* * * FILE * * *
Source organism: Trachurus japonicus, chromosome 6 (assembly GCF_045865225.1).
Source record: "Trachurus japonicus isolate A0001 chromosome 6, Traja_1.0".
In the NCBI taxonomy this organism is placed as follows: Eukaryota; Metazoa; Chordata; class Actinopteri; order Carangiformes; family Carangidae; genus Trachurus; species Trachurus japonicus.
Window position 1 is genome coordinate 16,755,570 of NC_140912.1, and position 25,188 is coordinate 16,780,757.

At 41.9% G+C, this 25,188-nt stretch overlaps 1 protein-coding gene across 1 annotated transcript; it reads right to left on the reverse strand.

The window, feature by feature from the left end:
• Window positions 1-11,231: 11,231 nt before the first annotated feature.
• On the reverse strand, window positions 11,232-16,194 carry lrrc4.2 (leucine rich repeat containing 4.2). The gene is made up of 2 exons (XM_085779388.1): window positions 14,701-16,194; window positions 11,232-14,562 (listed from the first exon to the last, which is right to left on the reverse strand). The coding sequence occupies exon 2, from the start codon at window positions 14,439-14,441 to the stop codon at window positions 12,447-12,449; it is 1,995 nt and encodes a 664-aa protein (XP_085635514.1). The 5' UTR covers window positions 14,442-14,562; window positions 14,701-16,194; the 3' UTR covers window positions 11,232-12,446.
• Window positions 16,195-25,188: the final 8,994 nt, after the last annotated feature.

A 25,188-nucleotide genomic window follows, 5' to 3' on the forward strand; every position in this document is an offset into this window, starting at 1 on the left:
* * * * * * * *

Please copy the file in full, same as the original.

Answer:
Source organism: Trachurus japonicus, chromosome 6 (assembly GCF_045865225.1).
Source record: "Trachurus japonicus isolate A0001 chromosome 6, Traja_1.0".
In the NCBI taxonomy this organism is placed as follows: Eukaryota; Metazoa; Chordata; class Actinopteri; order Carangiformes; family Carangidae; genus Trachurus; species Trachurus japonicus.
Window position 1 is genome coordinate 16,755,570 of NC_140912.1, and position 25,188 is coordinate 16,780,757.

At 41.9% G+C, this 25,188-nt stretch overlaps 1 protein-coding gene across 1 annotated transcript; it reads right to left on the reverse strand.

The window, feature by feature from the left end:
• Window positions 1-11,231: 11,231 nt before the first annotated feature.
• On the reverse strand, window positions 11,232-16,194 carry lrrc4.2 (leucine rich repeat containing 4.2). The gene is made up of 2 exons (XM_085779388.1): window positions 14,701-16,194; window positions 11,232-14,562 (listed from the first exon to the last, which is right to left on the reverse strand). The coding sequence occupies exon 2, from the start codon at window positions 14,439-14,441 to the stop codon at window positions 12,447-12,449; it is 1,995 nt and encodes a 664-aa protein (XP_085635514.1). The 5' UTR covers window positions 14,442-14,562; window positions 14,701-16,194; the 3' UTR covers window positions 11,232-12,446.
• Window positions 16,195-25,188: the final 8,994 nt, after the last annotated feature.

A 25,188-nucleotide genomic window follows, 5' to 3' on the forward strand; every position in this document is an offset into this window, starting at 1 on the left: